Letter From the Editor

The other day, I said a phrase I didn’t think I’d start saying until I was in my mid-fifties.

“Man, those were the days.”

(Which was immediately followed up with, “Damn, I’m getting old.”)

To give that statement a little bit of background, I was specifically talking about one of my favorite television shows when I was a kid, “SpongeBob SquarePants.”

After watching a few re-runs of old episodes, I realized the insane amount of double entendres and ties to literature that I never knew as a kid (nerdy, I know).

Finally, I could understand why my parents loved watching the show with me; the show was packed with humor that I couldn’t (thankfully) understand at my young age, but that allowed my parents to enjoy the show’s antics as much as I did.

(But, as we all know, after the movie version, SpongeBob started to suck as much as most modern-day children’s television shows. Now, there are no hidden dick jokes in SpongeBob’s antics. Now, it’s too fast-paced to really enjoy if you’re not six years old.)

Anyway, putting this rant to the side, think about this startling fact—”SpongeBob SquarePants” debuted on May 1, 1999. Personally, I was five years old. Many Case Western undergrads were at a similar age. And now, the show has been on air for over 15 years.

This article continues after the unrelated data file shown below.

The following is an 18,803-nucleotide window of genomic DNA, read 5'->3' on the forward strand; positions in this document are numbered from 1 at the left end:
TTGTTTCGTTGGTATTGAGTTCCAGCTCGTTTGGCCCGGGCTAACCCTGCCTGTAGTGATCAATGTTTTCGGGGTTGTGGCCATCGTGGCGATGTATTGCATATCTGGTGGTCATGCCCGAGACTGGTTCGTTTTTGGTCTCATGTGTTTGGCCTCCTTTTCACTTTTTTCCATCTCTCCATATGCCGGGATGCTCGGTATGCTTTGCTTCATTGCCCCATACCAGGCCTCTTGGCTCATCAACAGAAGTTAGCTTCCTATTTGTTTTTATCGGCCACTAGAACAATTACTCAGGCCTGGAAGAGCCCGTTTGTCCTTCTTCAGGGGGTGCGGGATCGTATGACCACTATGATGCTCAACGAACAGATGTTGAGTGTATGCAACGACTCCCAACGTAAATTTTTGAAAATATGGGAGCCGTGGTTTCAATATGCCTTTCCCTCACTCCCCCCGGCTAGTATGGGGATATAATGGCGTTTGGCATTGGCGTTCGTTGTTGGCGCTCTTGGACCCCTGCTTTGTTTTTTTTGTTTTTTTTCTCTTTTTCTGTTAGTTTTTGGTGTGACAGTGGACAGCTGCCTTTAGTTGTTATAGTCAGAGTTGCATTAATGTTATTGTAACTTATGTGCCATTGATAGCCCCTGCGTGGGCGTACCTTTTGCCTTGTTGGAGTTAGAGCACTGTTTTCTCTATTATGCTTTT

I’ll repeat that for dramatic emphasis:

15 years.

It’s no “Simpsons,” but it’s one of the last remaining TV shows from our childhood that wasn’t cancelled or transformed into some horrible spinoff (seriously, did anyone really see “Rugrats: Grown Up” becoming successful?)

Quite a few of my childhood memories are of television, because (let’s be real), some of the best children’s shows occurred while my generation grew up. And also, I was a lazy kid. But even outside of TV, look at how much the world has changed.

THEN: Toys of choice once included turtle-shaped sandboxes and finger skateboards.

NOW: “Mom I’m five and I want an iPhone.”

THEN: Crocs shoes were actually cool for a couple of days.

NOW: “Why are you wearing those? They’re so 2004.”

THEN: Flare jeans every day.

NOW: “This isn’t a disco.”

If the world’s standards of “cool” have changed so much in the past 20 years, it’s mind-boggling to consider how much else has changed.

And when you think about it, Cleveland and CWRU changes are just as mind-boggling. Did you know there was a time that the Browns didn’t suck? Or that Cleveland’s business was booming? Or that CWRU used to be two schools?

This issue of The Athenian is dedicated to looking back at the past, but also the present too. After all, change isn’t always a bad thing; who says the good old days can’t be today?

Anne Nickoloff

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